Robert L. Wynn, Jr., whose decades of leadership to keep California agriculture free from exotic pests and diseases, was recognized for those accomplishments by the state’s citrus industry in Visalia, Calif.
Wynn, the statewide coordinator of the Pierce’s Disease Control Program for the California Department of Food and Agriculture (CDFA), was presented the Albert G. Salter Memorial Award by the California Citrus Quality Council (CCQC). The organization, funded by California citrus producers, is dedicated to safeguarding fair international trade practices related to pest, disease, and phytosanitary issues.
“We are very pleased to honor Bob Wynn for his extraordinary efforts to protect the California citrus sector from invasive exotic pests and diseases while serving with the CDFA since 1970,” said James Cranny, Jr., CCQC president.
“He has been a leading force in unifying state, federal, and local efforts to prevent and abate such pests as the Mediterranean and other fruit flies, glassy-winged sharpshooter, and our current problem, Asian citrus psyllid,” Cranney said. “Some of these pests could disrupt our fresh citrus exports.”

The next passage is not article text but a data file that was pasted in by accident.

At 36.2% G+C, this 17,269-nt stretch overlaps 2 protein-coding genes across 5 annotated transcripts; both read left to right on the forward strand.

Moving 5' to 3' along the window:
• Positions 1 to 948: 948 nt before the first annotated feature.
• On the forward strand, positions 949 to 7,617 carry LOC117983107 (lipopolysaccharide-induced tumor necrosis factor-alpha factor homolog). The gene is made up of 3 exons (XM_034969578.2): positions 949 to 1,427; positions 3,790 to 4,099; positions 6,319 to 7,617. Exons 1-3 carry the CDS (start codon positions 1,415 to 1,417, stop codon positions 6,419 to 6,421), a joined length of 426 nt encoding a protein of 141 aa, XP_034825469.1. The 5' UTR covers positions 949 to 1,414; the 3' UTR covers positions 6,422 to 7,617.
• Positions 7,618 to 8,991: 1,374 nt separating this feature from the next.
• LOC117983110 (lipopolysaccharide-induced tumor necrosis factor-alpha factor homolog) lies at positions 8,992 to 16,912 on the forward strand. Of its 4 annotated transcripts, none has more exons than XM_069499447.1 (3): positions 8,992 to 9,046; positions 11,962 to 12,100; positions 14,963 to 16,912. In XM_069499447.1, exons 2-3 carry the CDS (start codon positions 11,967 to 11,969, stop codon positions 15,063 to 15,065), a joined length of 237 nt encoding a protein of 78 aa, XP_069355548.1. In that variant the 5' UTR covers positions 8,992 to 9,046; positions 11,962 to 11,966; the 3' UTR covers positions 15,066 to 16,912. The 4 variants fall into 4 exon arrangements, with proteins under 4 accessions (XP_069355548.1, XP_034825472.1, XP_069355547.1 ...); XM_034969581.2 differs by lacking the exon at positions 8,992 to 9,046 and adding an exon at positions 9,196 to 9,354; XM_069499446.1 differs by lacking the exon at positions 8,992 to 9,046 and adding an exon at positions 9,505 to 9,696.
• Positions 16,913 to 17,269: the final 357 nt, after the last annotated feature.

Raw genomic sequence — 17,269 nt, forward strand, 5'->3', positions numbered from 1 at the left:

Wynn was appointed director of CDFA’s Plant Health and Pest Prevention Services in 1997. Three years later when the glassy-winged sharpshooter required coordination between citrus and grape producers to successfully control its movement to northern California, Wynn accepted a gubernatorial appointment to become the Statewide Coordinator for the Pierce’s Disease Program.
Today Wynn directs and manages these pest prevention efforts and is a liaison officer to county agricultural commissioner offices throughout California.
The Salter award is presented annually by CCQC to maintain the memory of Albert G. Salter, a pioneer in food safety efforts for Sunkist Growers in the early 1950s. Salter urged the formation of an industry-wide organization to focus on international trade standards for chemical residues and unfair trade practices.